YouTube has redefined “celebrity” and made millionaires out of millennials who’ve yet to leave their childhood bedrooms. This is no longer some secret trend, it’s a reality of the new media landscape. Of course, there is resistance to this reality. It sometimes appears as the barely perceptible shrug of old media who is disinterested, unconvinced, or simply confused.
Historically, change is often viewed as a threat to the established order. (See also: rock and roll, cable television, cell phones and video games.) These shifts can drive new and useful arguments, but also stir resentment, complaint, parody, or even mockery. If any (or all) of these are an indication that a cultural shift has occurred, then YouTube—no less than rock music or gaming before it—is in the midst of enjoying its own historical moment.
To realize YouTube is now part of the mainstream just take a look at how traditional media platforms are turning to YouTube’s new content kings (and queens) to stay relevant and drive business.
Print Goes Video
For their latest issue, Seventeen magazine features Bethany Mota on its cover. The magazine boasts a total circulation of just over 2 million readers. This pales in comparison to the 7 million subscribers to Mota’s official YouTube channel, not to mention the astounding half-billion video views she’s managed to accrue. Seventeen’s choice of cover star, and issue theme, is a clear indication that if the publication is to remain relevant to its core audience, it has to cover what it currently cares about most: YouTube.
Recruiting the Stars
Bethany Mota’s stardom has not just been recruited to sell copies of magazines, but has also attracted the attention of traditional network television. While Dancing with the Stars (aired on ABC) has never drawn true A-listers to its competitive reality show, it has smartly reached out to the YouTube community to boost its ratings. Enter Mota, who can currently be seen competing on the 19th season of the program.
It was recently announced that Grace Helbig, another rising YouTube star (with nearly 2 million channel subscriptions and over 50 million views), will fill the slot left empty by Chelsea Handler’s departure from E! Entertainment Television. Tentatively titled, The Grace Helbig Project, the show promises to give its star a platform on traditional cable television to demonstrate her considerable comedic talents, honed over the years in sketch comedy and improv groups. (She has also been hired by publishing behemoth Condé Nast to host the web series “HeyUSA,” along with fellow YouTuber Mamrie Hart.) Helbig’s recent channel upload, about a new house purchase, is likely a clue into the growing revenue stream her YouTube celebrity has made possible.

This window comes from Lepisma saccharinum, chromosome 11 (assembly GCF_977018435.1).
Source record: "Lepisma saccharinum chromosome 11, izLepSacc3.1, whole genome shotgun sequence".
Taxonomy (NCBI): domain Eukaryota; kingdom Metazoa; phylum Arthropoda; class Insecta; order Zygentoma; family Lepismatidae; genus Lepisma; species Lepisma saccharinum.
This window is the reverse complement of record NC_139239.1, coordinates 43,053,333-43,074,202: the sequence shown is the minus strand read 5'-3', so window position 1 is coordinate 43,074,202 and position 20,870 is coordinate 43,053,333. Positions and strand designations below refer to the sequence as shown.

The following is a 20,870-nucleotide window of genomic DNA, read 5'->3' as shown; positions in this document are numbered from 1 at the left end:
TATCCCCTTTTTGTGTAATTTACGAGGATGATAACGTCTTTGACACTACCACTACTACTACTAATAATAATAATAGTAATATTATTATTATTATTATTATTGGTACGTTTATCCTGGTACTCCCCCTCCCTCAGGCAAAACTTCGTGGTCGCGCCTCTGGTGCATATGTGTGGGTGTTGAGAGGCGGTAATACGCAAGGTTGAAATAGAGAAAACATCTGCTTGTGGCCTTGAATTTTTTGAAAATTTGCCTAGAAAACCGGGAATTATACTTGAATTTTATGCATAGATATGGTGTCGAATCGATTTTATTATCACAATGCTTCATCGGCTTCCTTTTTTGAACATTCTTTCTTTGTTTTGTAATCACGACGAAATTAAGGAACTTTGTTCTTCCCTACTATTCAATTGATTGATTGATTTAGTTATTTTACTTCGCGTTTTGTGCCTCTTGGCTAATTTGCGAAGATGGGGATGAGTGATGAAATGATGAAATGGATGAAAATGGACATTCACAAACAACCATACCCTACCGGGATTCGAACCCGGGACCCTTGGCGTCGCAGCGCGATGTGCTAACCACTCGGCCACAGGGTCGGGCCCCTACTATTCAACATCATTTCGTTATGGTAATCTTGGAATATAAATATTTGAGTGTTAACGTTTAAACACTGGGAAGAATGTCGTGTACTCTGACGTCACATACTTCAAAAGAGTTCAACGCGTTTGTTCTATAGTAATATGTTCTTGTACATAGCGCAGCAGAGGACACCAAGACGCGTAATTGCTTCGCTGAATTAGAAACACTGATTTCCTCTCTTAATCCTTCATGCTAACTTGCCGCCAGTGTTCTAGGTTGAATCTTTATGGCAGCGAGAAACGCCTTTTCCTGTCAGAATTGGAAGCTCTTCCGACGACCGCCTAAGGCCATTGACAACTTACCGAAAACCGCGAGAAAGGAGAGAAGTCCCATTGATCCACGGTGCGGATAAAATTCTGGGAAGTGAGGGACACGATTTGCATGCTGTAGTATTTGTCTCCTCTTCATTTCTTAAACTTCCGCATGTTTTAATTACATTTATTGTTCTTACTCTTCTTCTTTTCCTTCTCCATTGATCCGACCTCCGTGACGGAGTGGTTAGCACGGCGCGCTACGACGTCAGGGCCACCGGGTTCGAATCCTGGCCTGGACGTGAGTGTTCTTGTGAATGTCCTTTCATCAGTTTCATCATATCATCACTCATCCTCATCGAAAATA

Parody as Envy
If imitation is the sincerest form of flattery, then parody might be a clear indication of jealousy. If we learned anything from the playgrounds of our youth, the more you make fun of someone, the more likely it is you like them (or want to be them).
The Los Angeles-based comedy sketch team the Kids Table has a YouTube channel with just over ten thousand subscribers and 800,000 total views. This is pocket change in comparison to the likes of Mota, or Helbig. That fact might explain the troupe’s recent decision to begin satirizing vlog culture with the debut of “Igor’s Anti-Vlog Vlog.” Here he is doing his own version of the ever-popular haul video.
Once upon a time, people would send fan mail through the U.S. Postal Service and sometimes television personalities would devote a portion of their program to read them on the air. If the era of email ended all of that, this has not dispirited John Oliver, host of HBO’s Last Week Tonight. When his program went on a brief hiatus in late summer, he was careful not to entirely abandon his audience. He created an online exclusive video devoted to reading “fan mail,” which, in actuality, were a selection of comments collected from beneath officially uploaded clips of his comedy show on YouTube. Entitled “Fan Mail: Vol. 1,” the clip has garnered over 1.6 million views, so expect more volumes in the future.
If you’re still on the fence about investing in YouTube, you’d better find another place to sit. The fence has already moved. YouTube is infiltrating all platforms. Old media (ABC television and Seventeen magazine are but two examples) is going straight to the source, recruiting YouTube stars in an attempt to enliven its own content and appear relevant. Satirists are taking aim, a sure sign that YouTube is a firm fixture in the cultural dialogue, as is the recurrence of think-pieces in the hallowed pages of The New York Times.
If you’re a proud and stodgy member of the old media guard, there’s good news. You don’t need to be left out, or left behind. Here’s the trick: If the only thing you ever understand about YouTube is that it isn’t going away anytime soon and deserves your attention, then you already know more than most of your colleagues. And that might be just enough for you to survive in this curious age of our own making.
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